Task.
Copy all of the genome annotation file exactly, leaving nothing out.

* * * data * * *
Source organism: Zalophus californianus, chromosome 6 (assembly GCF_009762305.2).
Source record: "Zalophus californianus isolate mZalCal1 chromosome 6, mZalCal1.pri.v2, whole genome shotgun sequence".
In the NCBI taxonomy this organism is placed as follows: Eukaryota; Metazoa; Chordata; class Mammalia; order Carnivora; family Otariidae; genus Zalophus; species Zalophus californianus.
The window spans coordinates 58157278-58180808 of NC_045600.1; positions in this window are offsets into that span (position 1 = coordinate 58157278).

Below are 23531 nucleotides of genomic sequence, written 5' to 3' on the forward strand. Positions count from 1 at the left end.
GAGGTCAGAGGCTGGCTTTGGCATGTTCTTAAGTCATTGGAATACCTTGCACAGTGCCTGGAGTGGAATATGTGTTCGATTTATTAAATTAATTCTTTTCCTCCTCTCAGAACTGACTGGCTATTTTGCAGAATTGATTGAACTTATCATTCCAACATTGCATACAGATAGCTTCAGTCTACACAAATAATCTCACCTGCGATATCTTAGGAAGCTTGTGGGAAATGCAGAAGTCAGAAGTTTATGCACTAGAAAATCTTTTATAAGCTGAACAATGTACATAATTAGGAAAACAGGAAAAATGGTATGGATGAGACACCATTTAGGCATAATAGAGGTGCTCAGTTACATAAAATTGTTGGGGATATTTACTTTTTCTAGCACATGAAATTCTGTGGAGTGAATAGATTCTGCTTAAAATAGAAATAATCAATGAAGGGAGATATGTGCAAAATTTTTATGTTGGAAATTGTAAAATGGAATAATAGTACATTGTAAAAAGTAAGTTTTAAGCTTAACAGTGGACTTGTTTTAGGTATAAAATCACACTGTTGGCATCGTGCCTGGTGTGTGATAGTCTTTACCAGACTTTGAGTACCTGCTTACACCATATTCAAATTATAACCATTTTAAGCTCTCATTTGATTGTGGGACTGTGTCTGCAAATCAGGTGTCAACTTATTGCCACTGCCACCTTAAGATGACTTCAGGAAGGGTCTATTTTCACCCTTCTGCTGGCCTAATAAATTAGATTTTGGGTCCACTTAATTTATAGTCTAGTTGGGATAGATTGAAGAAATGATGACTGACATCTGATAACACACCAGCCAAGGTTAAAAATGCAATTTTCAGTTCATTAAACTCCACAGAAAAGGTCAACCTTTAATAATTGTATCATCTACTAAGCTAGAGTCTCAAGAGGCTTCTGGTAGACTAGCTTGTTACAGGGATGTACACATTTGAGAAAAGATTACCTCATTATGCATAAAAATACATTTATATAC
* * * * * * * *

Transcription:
Source organism: Zalophus californianus, chromosome 6 (assembly GCF_009762305.2).
Source record: "Zalophus californianus isolate mZalCal1 chromosome 6, mZalCal1.pri.v2, whole genome shotgun sequence".
In the NCBI taxonomy this organism is placed as follows: Eukaryota; Metazoa; Chordata; class Mammalia; order Carnivora; family Otariidae; genus Zalophus; species Zalophus californianus.
The window spans coordinates 58157278-58180808 of NC_045600.1; positions in this window are offsets into that span (position 1 = coordinate 58157278).

Below are 23531 nucleotides of genomic sequence, written 5' to 3' on the forward strand. Positions count from 1 at the left end.
GAGGTCAGAGGCTGGCTTTGGCATGTTCTTAAGTCATTGGAATACCTTGCACAGTGCCTGGAGTGGAATATGTGTTCGATTTATTAAATTAATTCTTTTCCTCCTCTCAGAACTGACTGGCTATTTTGCAGAATTGATTGAACTTATCATTCCAACATTGCATACAGATAGCTTCAGTCTACACAAATAATCTCACCTGCGATATCTTAGGAAGCTTGTGGGAAATGCAGAAGTCAGAAGTTTATGCACTAGAAAATCTTTTATAAGCTGAACAATGTACATAATTAGGAAAACAGGAAAAATGGTATGGATGAGACACCATTTAGGCATAATAGAGGTGCTCAGTTACATAAAATTGTTGGGGATATTTACTTTTTCTAGCACATGAAATTCTGTGGAGTGAATAGATTCTGCTTAAAATAGAAATAATCAATGAAGGGAGATATGTGCAAAATTTTTATGTTGGAAATTGTAAAATGGAATAATAGTACATTGTAAAAAGTAAGTTTTAAGCTTAACAGTGGACTTGTTTTAGGTATAAAATCACACTGTTGGCATCGTGCCTGGTGTGTGATAGTCTTTACCAGACTTTGAGTACCTGCTTACACCATATTCAAATTATAACCATTTTAAGCTCTCATTTGATTGTGGGACTGTGTCTGCAAATCAGGTGTCAACTTATTGCCACTGCCACCTTAAGATGACTTCAGGAAGGGTCTATTTTCACCCTTCTGCTGGCCTAATAAATTAGATTTTGGGTCCACTTAATTTATAGTCTAGTTGGGATAGATTGAAGAAATGATGACTGACATCTGATAACACACCAGCCAAGGTTAAAAATGCAATTTTCAGTTCATTAAACTCCACAGAAAAGGTCAACCTTTAATAATTGTATCATCTACTAAGCTAGAGTCTCAAGAGGCTTCTGGTAGACTAGCTTGTTACAGGGATGTACACATTTGAGAAAAGATTACCTCATTATGCATAAAAATACATTTATATAC